California Weed in Market Suffering from Widespread Contamination

weed legalization

With California set to officially legalize marijuana on New Year’s Day, some users might not be aware that most of the cannabis in the market or in production contains molds, pesticides, heavy metals and other contaminants.

Currently, weed farming and production in California is unregulated as the state only plans to put regulatory controls eventually after January 1, 2018. Unlike other crops, currently, the US Food and Drug Administration and the US Agriculture Department do not test marijuana for safety.

Professor Donald Land, who works with the University of California’s chemistry department and also with Steep Hill Labs., Inc. that specializes in marijuana testing across the US as a consultant cautions all cannabis users against using the product in the current market. At the start of this year, the KNBC-TV team traveled to Southern California and randomly collected cannabis samples from 15 dispensaries for testing by Professor Land’s team. Surprisingly, the team found that 93 percent of the samples contained pesticides.

The state plans to implement stiffer testing requirements and regulations come 2018, but vendors and growers are allowed 6 months to sell their existing stock under a lenient medical cannabis program.

The state officials tasked with the recreational weed plan had to beat a one-year timeline to develop laws, licensing, and taxation structure for it, and the resulting pressure led them to deciding that any weed being grown, processed or on sale should be exempt from the strict upcoming testing standards.

Online marijuana shops and other shops have six months to sell their current stock of weed before it will be subject to testing standards.

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Starting January 1, 2018, all of the marijuana harvested or processed will be subject to testing for contaminants and potency. The state is planning to create and enforce more laws for the industry by the start of 2019.

Alex Traverso, spokesman for Bureau of Cannabis reveals that when the rules come in place any untested marijuana will be labeled. He also said that the purpose of legislation is to establish rules that lower public health risk and improve product quality.

Alex said that once people see a sticker cautioning the product has not been labeled, they will make a decision on whether to take the risk of consuming an untested product or not.

Professor Land estimated less than 5 percent of land for cultivating medical marijuana is tested. Currently, in California only medical marijuana is legal.

With the rapid changes that will transform the marijuana industry being implemented, related businesses such as online marijuana sellers, growers, manufacturers, shops, and shadows should extensively study the upcoming regulations in time as this will save them a lot of trouble.

According to Juan Hildago, agricultural commissioner for Santa Cruz County, pesticide use is a major issue, and it’s necessary that the regulatory authorities know the type of pesticide being applied and how on-site workers are protected.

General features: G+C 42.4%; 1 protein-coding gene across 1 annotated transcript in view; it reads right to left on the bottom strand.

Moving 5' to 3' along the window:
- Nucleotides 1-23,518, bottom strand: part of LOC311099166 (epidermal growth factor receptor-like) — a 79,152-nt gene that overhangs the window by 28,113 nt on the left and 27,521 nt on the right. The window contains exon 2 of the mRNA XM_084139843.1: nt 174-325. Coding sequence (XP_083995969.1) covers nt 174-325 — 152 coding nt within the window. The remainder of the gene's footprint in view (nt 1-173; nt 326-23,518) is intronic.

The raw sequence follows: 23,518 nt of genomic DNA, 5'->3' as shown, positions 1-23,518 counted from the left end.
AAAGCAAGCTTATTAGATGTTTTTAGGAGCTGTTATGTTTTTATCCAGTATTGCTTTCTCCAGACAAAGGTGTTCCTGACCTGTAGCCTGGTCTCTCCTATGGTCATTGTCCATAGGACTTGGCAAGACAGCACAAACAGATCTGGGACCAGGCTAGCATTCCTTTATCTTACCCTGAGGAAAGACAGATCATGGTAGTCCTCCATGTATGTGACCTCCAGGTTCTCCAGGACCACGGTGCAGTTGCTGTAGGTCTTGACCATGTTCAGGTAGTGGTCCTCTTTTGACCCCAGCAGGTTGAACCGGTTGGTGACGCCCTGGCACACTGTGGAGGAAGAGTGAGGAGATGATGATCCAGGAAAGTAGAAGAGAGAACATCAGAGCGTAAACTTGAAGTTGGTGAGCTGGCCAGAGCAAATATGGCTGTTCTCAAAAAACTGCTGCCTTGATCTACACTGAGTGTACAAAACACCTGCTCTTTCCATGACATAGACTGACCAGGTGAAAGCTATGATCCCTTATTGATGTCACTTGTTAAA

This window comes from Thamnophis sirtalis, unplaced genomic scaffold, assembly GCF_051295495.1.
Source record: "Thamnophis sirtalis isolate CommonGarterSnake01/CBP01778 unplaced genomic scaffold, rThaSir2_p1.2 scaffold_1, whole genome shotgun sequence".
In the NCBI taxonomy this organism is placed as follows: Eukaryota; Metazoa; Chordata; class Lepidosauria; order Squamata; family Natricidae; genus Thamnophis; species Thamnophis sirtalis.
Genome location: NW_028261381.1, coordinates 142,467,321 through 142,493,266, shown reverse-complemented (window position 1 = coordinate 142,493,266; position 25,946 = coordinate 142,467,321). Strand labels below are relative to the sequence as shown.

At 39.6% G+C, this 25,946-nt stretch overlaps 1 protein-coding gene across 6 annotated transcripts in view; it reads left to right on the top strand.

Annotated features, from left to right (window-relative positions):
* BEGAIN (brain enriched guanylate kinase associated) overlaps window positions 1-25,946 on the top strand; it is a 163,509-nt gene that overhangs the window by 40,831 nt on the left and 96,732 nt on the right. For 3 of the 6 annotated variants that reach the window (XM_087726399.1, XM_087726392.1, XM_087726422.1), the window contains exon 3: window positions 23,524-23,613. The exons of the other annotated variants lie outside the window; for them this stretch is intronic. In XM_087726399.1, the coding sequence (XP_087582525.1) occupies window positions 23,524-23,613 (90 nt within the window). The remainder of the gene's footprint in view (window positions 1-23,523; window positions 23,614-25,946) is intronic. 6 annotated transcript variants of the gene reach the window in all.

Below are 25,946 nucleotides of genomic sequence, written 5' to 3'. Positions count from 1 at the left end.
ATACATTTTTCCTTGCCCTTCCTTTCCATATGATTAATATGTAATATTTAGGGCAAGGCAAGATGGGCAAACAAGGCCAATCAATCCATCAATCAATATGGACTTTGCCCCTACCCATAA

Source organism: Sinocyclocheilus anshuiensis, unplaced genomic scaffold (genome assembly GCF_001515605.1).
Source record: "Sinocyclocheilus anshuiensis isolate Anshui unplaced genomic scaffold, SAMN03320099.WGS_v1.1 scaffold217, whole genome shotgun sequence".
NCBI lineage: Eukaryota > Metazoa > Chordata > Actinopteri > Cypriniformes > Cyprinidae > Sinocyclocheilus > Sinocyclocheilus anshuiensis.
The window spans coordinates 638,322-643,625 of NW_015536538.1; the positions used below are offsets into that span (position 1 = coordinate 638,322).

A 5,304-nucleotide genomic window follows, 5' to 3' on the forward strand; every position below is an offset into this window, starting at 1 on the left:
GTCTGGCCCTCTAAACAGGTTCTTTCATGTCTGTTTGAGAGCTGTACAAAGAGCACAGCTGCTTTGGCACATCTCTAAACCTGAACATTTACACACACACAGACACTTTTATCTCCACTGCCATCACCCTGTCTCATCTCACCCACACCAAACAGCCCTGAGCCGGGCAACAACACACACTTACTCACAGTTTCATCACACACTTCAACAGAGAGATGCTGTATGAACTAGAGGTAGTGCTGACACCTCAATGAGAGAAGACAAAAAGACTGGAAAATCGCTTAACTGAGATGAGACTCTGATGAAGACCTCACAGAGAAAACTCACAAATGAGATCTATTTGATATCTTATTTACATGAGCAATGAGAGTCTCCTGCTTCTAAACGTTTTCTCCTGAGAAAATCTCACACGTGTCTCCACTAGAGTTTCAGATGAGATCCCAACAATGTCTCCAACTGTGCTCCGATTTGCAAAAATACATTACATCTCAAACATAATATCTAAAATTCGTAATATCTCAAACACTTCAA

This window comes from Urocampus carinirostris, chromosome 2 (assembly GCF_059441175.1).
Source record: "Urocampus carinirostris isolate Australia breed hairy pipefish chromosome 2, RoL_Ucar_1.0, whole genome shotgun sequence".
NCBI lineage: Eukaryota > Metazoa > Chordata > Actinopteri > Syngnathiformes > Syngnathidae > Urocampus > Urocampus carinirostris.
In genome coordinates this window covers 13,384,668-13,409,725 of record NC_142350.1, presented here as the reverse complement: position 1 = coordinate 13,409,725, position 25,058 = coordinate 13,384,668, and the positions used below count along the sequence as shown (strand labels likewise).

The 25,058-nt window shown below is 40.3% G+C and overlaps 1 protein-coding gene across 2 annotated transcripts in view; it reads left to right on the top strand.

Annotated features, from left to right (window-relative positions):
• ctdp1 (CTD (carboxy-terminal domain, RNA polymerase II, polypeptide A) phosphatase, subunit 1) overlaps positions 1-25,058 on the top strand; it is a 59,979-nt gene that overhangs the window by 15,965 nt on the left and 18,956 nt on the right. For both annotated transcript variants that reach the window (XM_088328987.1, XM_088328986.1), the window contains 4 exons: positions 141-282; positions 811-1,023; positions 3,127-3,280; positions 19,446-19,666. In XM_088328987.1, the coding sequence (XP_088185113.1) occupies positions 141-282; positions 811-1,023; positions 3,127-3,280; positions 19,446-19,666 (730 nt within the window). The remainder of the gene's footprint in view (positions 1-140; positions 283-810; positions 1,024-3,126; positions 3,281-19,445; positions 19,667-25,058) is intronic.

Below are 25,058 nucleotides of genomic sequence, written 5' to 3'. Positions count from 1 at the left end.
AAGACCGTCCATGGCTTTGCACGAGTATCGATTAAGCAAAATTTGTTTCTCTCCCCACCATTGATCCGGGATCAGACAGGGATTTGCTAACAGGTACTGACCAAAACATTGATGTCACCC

Juan proposes that farmers planning to spray their own pesticides should be required to take a series of test to get a certificate from the commissioner. He further proposes that they should be required to take refresher courses every three years.

Mike Winderman, manager of The Green East Easy in Los Angeles says that the idea of eliminating pesticides is good, but the issue has been exaggerated because most of the crops in the market that people eat and grow are grow with pesticides and even organic crops are subject to contamination from pesticides drifting from nearby gardens or farms.

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Winderman find it funny that in 2017 everybody is wary of pesticides yet some people have been using weed for 3, 4, or even 5 decades without experiencing health problems.

Customarily, regulatory authorities test products for potency only. The regulatory authorities about to be implemented have serious impacts on people like Winderman, including lowering prices as a result of limited shelf life brought about by strict regulatory controls.

According to Winderman the changes will have far-reaching effects, including some sellers piling up stock for tax evasion purposes as the taxes to come in place on Jan. 1 may force small marijuana dispensaries and other small industry stakeholders who cannot afford to pay registration fee out of the market, resulting in scarcity of some common products on the shelves.

While most of the product being grown an in the market is contaminated, users may be using it because there lack an alternative. But as recreational marijuana gets legalized, the market demand with rise and to ensure the public gets safe, quality cannabis, there is need to regulate how the products will be grown and processed. The state has several measures in place to ensure this.

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